Wednesday, August 27, 2008
Pickoff Moves, Bedtime Edition
No, Thank You, We Don't Want The Division Either: Nationals 5, Dodgers 4Three home runs and the Dodgers still can't carve out a win from the floppiest quadruple-A team in the National League. 1-for-11 with runners in scoring position (worst offenders: Matt Kemp and Nomar), ten left on base, and the team's eighth straight road loss. Jonathan Broxton looked good in the seventh — but, wait, that's not the trouble inning, is it?
Greg Maddux took the loss, his second in a Dodgers uniform this year, though he wasn't especially bad. Two of the runs scored against were unearned thanks to his own fielding error; signs of the Apocalypse, or just another lost season, take your pick.
Arrgh: A's 6, Angels 5Joe Saunders had nothing and injured his pitching hand (in a fielding incident during the game? I didn't hear that part), the Angels offense tried but couldn't convert with runners in scoring position ... where have I heard that before?
As if that weren't enough, Howie Kendrick left the game early with a tight hamstring, and Erick Aybar was seen during the telecast grabbing his hamstring during the game. Update: He, too, is apparently day-to-day with a sore hamstring. Juan Rivera played second base for the first time in his major league career, and if his B-Ref minor league page is to be believed, his professional career, too.
It was the Angels' third series loss of their last four. Enough with the damn sleepwalking already.
Eliminated: Twins 6, Mariners 5At least the Mariners were eliminated from the division race. The Twins rallied back from a 4-3 deficit in the top of the eighth to make it 6-4, with scoring capped by Brian Buscher's RBI single that plated two. As I projected yesterday, the Mariners are the first team eliminated in any division — in fact, in any race —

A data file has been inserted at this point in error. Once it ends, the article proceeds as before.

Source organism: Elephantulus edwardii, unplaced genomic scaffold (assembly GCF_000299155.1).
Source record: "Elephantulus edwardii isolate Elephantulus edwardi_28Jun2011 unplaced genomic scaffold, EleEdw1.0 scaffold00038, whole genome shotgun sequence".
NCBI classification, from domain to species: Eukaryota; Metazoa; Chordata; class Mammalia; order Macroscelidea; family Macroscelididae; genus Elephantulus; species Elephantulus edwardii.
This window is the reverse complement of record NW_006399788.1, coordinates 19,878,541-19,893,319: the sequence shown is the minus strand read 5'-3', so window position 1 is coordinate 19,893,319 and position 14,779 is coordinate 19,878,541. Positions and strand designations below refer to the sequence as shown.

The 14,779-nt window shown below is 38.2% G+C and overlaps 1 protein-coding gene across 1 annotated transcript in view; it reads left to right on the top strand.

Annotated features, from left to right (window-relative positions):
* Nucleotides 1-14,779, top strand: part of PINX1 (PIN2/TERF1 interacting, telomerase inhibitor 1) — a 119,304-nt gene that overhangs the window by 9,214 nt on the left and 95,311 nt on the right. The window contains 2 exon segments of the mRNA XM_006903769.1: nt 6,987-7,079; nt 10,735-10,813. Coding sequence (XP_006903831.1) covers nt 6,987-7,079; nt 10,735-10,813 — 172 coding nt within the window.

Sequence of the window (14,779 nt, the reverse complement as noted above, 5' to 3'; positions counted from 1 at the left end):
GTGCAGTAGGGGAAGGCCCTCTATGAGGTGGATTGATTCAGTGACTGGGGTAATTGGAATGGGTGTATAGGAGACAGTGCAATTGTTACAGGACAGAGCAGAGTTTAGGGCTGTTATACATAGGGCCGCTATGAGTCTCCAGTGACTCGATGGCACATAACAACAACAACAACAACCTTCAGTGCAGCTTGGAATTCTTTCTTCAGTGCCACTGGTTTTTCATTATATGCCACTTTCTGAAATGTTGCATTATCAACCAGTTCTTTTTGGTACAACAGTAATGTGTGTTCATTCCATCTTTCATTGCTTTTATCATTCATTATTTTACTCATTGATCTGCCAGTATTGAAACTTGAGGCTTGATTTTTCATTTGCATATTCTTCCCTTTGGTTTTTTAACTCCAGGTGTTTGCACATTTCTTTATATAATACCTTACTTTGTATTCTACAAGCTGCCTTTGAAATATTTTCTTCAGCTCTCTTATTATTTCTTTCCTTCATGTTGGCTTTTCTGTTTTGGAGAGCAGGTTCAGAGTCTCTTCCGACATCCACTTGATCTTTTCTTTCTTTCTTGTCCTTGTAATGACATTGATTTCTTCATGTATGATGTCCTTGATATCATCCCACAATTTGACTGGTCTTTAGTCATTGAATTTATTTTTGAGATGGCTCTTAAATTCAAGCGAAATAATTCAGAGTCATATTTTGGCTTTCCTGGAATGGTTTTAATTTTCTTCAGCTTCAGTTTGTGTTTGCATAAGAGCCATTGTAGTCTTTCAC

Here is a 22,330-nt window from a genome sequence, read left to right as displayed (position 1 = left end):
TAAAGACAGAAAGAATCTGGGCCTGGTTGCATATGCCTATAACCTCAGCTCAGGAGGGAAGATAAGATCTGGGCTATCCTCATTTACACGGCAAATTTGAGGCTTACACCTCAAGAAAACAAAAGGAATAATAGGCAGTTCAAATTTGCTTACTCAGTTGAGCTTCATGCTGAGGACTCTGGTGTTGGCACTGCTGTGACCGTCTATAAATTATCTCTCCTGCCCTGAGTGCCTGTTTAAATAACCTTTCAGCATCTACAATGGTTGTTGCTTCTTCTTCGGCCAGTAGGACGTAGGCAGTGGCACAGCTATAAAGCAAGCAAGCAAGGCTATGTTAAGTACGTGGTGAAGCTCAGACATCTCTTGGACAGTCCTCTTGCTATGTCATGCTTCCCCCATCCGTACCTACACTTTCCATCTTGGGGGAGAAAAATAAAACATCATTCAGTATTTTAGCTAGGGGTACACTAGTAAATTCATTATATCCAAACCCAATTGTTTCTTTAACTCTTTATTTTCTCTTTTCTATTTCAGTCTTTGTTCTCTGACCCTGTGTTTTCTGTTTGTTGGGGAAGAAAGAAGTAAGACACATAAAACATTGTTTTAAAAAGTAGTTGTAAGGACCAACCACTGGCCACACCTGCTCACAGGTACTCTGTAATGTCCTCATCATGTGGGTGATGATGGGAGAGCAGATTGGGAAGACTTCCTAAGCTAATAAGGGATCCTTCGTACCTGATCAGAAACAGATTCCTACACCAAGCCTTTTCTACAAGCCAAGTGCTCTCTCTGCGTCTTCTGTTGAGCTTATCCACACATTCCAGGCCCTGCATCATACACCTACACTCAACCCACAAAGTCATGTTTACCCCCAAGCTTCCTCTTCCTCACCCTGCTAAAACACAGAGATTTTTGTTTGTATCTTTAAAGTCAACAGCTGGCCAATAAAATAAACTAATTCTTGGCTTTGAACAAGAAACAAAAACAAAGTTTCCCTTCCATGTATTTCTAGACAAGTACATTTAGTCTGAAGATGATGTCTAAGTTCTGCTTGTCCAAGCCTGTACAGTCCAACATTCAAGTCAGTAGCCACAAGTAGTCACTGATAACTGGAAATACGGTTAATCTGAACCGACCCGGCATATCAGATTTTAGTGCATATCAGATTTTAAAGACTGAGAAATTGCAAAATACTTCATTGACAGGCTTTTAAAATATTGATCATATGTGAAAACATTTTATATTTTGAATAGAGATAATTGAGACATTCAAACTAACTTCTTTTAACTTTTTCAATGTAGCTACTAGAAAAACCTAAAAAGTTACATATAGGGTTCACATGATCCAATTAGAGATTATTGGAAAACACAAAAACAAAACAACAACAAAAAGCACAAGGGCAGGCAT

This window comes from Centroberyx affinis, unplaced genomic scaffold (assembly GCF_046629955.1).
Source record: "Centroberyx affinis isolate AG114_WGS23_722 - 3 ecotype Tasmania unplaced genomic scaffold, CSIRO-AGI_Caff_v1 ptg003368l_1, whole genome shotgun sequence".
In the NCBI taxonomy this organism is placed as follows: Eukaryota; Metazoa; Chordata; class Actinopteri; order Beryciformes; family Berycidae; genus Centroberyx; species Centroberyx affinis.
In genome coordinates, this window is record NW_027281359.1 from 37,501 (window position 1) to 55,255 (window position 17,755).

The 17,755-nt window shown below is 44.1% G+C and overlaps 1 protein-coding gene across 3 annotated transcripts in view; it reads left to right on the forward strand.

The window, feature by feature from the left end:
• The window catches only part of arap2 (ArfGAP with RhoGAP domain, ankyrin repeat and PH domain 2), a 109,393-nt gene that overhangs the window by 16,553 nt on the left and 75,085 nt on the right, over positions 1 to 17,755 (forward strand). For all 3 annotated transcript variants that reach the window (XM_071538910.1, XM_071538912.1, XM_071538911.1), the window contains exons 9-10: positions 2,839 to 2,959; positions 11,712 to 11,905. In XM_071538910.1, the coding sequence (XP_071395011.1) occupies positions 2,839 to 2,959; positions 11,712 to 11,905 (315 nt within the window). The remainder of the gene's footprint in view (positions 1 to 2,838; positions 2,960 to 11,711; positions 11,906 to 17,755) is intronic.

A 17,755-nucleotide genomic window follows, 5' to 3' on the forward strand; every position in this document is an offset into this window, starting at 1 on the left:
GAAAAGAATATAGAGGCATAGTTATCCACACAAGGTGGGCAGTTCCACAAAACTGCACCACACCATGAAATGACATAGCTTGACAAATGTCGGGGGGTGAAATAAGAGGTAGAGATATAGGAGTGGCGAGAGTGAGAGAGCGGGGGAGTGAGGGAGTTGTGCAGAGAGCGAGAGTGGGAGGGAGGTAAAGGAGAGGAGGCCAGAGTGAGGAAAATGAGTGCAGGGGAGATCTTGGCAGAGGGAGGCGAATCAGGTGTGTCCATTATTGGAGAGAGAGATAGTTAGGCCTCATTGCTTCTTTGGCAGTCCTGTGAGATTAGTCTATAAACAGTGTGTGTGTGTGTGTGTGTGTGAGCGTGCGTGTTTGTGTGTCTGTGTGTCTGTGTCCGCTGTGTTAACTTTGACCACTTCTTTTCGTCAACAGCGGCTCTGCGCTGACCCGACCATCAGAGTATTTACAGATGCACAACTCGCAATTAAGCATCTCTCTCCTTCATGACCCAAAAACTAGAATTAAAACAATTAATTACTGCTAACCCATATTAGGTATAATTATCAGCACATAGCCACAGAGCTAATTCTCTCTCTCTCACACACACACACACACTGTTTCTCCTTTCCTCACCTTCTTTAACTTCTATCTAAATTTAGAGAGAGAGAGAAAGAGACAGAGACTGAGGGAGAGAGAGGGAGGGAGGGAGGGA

Angels Option Bulger, Call Up Reggie WillitsThe Angels optioned Jason Bulger to AAA Salt Lake and called up Reggie Willits prior to today's game.
Scott Boras Replies To The PiratesRelevant to Scott Boras's bizarre negotiation stance with regards to the contract of Pedro Alvarez (and perhaps another Boras client, Eric Hosmer) comes Boras' not-very-long-awaited response (via BTF):
Scott Boras phoned from California to give this quote: "The Pirates violated Major League Baseball rules and have issued a nearly 600-word statement, made their actions look to be my fault. I think it's time for the Pirates and Mr. Coonelly to come clean with the fans of Pittsburgh and let everyone know about their dealings with Mr. Alvarez."Rob Neyer ($) adds more to the "Boras is looking to enforce his negotiating leverage" angle:
You see where this leads, right? If Boras didn't get his client a single extra dollar, why bother? With another agent, you might get the same money without Boras' baggage. At least that's what some top amateur players might be thinking next spring. With their August 15 deadline, MLB backed Boras into a corner. With their private negotiations with Alvarez, the Pirates poked Boras in the groin with a sharp stick. It's not surprising that he's trying to poke back."[A]s far as I'm concerned," Neyer concludes, Boras' retirement "can't happen soon enough." Hear, hear.
Will it work? I don't have any idea. Boras doesn't seem to occupy the high ground, though. If Alvarez remains on the restricted list, he can't play for any MLB-affiliated team, or be drafted again next year. I suspect Boras is simply hoping to squeeze a few hundred thousand more dollars from the Pirates, which would make Alvarez the richest of the 2008 draft picks. Because barring a favorable court ruling, I don't see how this one has a happy ending for Boras and his client.